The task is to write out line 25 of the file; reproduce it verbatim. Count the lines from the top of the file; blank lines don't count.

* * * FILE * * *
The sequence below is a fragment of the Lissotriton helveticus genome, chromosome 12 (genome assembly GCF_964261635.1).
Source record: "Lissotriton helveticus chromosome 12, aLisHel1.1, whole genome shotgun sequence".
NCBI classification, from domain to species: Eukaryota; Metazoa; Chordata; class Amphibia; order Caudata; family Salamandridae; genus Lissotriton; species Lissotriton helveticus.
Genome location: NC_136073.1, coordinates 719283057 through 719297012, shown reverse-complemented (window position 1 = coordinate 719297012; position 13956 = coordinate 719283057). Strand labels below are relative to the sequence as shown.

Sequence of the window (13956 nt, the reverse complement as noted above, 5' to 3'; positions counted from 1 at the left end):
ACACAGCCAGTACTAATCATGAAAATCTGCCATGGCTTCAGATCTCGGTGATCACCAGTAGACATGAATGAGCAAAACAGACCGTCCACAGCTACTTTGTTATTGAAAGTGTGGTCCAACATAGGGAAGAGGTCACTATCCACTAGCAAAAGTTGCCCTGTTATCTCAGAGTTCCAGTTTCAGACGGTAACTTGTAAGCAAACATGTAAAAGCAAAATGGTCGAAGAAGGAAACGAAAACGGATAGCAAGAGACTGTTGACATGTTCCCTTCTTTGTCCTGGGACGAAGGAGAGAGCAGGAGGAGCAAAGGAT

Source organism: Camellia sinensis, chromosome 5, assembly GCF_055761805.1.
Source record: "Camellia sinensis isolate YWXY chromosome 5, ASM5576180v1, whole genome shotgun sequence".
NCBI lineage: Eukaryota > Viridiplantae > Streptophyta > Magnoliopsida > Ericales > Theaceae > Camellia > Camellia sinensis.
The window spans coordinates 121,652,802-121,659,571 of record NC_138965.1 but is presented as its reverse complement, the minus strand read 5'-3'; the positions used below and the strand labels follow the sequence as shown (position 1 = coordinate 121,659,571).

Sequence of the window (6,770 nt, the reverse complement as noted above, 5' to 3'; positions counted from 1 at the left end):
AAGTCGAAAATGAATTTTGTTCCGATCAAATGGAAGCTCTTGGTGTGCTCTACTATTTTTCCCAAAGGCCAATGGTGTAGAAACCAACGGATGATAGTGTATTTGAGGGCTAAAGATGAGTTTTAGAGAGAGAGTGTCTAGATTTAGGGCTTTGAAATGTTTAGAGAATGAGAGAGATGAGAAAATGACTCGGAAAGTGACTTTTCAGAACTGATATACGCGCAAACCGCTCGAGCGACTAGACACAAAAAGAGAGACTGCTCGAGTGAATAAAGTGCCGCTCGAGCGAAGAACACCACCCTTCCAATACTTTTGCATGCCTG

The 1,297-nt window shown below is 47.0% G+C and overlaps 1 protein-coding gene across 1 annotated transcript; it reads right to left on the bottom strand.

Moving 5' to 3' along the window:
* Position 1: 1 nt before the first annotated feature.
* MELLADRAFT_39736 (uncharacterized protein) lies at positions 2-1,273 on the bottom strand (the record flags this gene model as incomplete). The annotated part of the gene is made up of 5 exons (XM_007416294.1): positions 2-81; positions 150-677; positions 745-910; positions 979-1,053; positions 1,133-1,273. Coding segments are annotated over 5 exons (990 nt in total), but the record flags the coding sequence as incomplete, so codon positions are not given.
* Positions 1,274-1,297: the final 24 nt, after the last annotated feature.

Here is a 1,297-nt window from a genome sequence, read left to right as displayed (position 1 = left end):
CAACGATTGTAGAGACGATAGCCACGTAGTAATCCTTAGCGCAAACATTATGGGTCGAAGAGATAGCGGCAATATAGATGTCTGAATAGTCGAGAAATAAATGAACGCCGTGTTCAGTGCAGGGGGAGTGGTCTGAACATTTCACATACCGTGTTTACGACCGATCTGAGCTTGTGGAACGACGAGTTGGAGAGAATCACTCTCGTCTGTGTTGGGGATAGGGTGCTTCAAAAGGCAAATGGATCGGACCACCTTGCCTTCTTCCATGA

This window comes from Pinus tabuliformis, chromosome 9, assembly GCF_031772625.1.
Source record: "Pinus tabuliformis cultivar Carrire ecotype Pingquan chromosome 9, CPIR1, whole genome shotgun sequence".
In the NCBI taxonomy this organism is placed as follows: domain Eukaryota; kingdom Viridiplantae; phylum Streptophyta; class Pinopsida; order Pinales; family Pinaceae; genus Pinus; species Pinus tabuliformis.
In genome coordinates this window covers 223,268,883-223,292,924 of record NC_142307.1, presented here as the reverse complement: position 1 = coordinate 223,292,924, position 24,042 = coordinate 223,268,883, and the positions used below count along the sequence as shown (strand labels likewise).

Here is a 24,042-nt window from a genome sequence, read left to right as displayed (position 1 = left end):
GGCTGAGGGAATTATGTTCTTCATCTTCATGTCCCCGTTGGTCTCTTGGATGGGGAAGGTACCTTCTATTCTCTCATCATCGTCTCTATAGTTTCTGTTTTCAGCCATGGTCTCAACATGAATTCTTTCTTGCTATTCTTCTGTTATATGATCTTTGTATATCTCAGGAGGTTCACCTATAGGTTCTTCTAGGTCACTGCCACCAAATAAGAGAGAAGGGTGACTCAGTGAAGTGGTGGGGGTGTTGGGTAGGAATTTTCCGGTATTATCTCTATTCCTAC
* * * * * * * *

GGCTGAGGGAATTATGTTCTTCATCTTCATGTCCCCGTTGGTCTCTTGGATGGGGAAGGTACCTTCTATTCTCTCATCATCGTCTCTATAGTTTCTGTTTTCAGCCATGGTCTCAACATGAATTCTTTCTTGCTATTCTTCTGTTATATGATCTTTGTATATCTCAGGAGGTTCACCTATAGGTTCTTCTAGGTCACTGCCACCAAATAAGAGAGAAGGGTGACTCAGTGAAGTGGTGGGGGTGTTGGGTAGGAATTTTCCGGTATTATCTCTATTCCTAC